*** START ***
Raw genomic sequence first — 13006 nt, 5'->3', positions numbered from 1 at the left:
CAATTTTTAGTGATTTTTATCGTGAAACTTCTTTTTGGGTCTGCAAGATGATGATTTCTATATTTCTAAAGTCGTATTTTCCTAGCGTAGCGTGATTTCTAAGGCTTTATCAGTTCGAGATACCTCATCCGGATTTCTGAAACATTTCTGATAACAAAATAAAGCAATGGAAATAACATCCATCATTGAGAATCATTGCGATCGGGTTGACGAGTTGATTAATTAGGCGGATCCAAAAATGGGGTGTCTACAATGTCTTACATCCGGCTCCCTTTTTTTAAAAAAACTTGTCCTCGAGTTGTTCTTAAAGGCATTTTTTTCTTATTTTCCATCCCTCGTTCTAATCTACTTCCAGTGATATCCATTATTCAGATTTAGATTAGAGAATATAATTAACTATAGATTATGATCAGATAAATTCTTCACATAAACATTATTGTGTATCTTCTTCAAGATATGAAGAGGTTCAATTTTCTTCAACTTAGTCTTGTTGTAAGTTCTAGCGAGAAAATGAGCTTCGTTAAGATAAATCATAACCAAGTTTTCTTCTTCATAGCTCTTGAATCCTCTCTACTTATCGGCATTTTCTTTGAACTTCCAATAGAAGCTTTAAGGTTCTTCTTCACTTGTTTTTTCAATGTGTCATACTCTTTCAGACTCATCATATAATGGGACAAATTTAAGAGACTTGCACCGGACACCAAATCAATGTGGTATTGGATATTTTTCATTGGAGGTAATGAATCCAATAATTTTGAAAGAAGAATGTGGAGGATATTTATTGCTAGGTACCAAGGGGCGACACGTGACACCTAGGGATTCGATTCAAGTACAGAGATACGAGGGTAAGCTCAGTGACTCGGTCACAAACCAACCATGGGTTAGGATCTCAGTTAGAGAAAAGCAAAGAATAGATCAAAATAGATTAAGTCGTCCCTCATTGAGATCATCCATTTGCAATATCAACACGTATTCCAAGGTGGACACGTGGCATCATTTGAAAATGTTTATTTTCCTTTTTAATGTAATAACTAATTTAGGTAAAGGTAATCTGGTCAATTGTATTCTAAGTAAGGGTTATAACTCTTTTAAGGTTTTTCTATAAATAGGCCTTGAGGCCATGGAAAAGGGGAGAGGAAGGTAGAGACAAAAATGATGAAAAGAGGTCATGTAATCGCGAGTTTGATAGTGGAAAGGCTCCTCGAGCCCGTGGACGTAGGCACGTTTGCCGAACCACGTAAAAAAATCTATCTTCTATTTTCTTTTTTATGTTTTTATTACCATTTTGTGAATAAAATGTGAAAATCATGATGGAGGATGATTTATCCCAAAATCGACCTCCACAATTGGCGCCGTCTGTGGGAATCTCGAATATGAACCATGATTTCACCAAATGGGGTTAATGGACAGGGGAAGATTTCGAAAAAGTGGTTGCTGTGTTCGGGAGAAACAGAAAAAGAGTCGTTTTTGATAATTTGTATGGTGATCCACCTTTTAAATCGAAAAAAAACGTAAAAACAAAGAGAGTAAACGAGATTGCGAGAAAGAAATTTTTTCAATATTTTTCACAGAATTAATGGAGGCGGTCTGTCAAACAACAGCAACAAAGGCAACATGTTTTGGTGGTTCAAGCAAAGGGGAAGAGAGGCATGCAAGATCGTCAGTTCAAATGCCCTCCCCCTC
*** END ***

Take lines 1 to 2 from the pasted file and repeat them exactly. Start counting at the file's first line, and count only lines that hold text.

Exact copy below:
Raw genomic sequence first — 13006 nt, 5'->3', positions numbered from 1 at the left:
CAATTTTTAGTGATTTTTATCGTGAAACTTCTTTTTGGGTCTGCAAGATGATGATTTCTATATTTCTAAAGTCGTATTTTCCTAGCGTAGCGTGATTTCTAAGGCTTTATCAGTTCGAGATACCTCATCCGGATTTCTGAAACATTTCTGATAACAAAATAAAGCAATGGAAATAACATCCATCATTGAGAATCATTGCGATCGGGTTGACGAGTTGATTAATTAGGCGGATCCAAAAATGGGGTGTCTACAATGTCTTACATCCGGCTCCCTTTTTTTAAAAAAACTTGTCCTCGAGTTGTTCTTAAAGGCATTTTTTTCTTATTTTCCATCCCTCGTTCTAATCTACTTCCAGTGATATCCATTATTCAGATTTAGATTAGAGAATATAATTAACTATAGATTATGATCAGATAAATTCTTCACATAAACATTATTGTGTATCTTCTTCAAGATATGAAGAGGTTCAATTTTCTTCAACTTAGTCTTGTTGTAAGTTCTAGCGAGAAAATGAGCTTCGTTAAGATAAATCATAACCAAGTTTTCTTCTTCATAGCTCTTGAATCCTCTCTACTTATCGGCATTTTCTTTGAACTTCCAATAGAAGCTTTAAGGTTCTTCTTCACTTGTTTTTTCAATGTGTCATACTCTTTCAGACTCATCATATAATGGGACAAATTTAAGAGACTTGCACCGGACACCAAATCAATGTGGTATTGGATATTTTTCATTGGAGGTAATGAATCCAATAATTTTGAAAGAAGAATGTGGAGGATATTTATTGCTAGGTACCAAGGGGCGACACGTGACACCTAGGGATTCGATTCAAGTACAGAGATACGAGGGTAAGCTCAGTGACTCGGTCACAAACCAACCATGGGTTAGGATCTCAGTTAGAGAAAAGCAAAGAATAGATCAAAATAGATTAAGTCGTCCCTCATTGAGATCATCCATTTGCAATATCAACACGTATTCCAAGGTGGACACGTGGCATCATTTGAAAATGTTTATTTTCCTTTTTAATGTAATAACTAATTTAGGTAAAGGTAATCTGGTCAATTGTATTCTAAGTAAGGGTTATAACTCTTTTAAGGTTTTTCTATAAATAGGCCTTGAGGCCATGGAAAAGGGGAGAGGAAGGTAGAGACAAAAATGATGAAAAGAGGTCATGTAATCGCGAGTTTGATAGTGGAAAGGCTCCTCGAGCCCGTGGACGTAGGCACGTTTGCCGAACCACGTAAAAAAATCTATCTTCTATTTTCTTTTTTATGTTTTTATTACCATTTTGTGAATAAAATGTGAAAATCATGATGGAGGATGATTTATCCCAAAATCGACCTCCACAATTGGCGCCGTCTGTGGGAATCTCGAATATGAACCATGATTTCACCAAATGGGGTTAATGGACAGGGGAAGATTTCGAAAAAGTGGTTGCTGTGTTCGGGAGAAACAGAAAAAGAGTCGTTTTTGATAATTTGTATGGTGATCCACCTTTTAAATCGAAAAAAAACGTAAAAACAAAGAGAGTAAACGAGATTGCGAGAAAGAAATTTTTTCAATATTTTTCACAGAATTAATGGAGGCGGTCTGTCAAACAACAGCAACAAAGGCAACATGTTTTGGTGGTTCAAGCAAAGGGGAAGAGAGGCATGCAAGATCGTCAGTTCAAATGCCCTCCCCCTC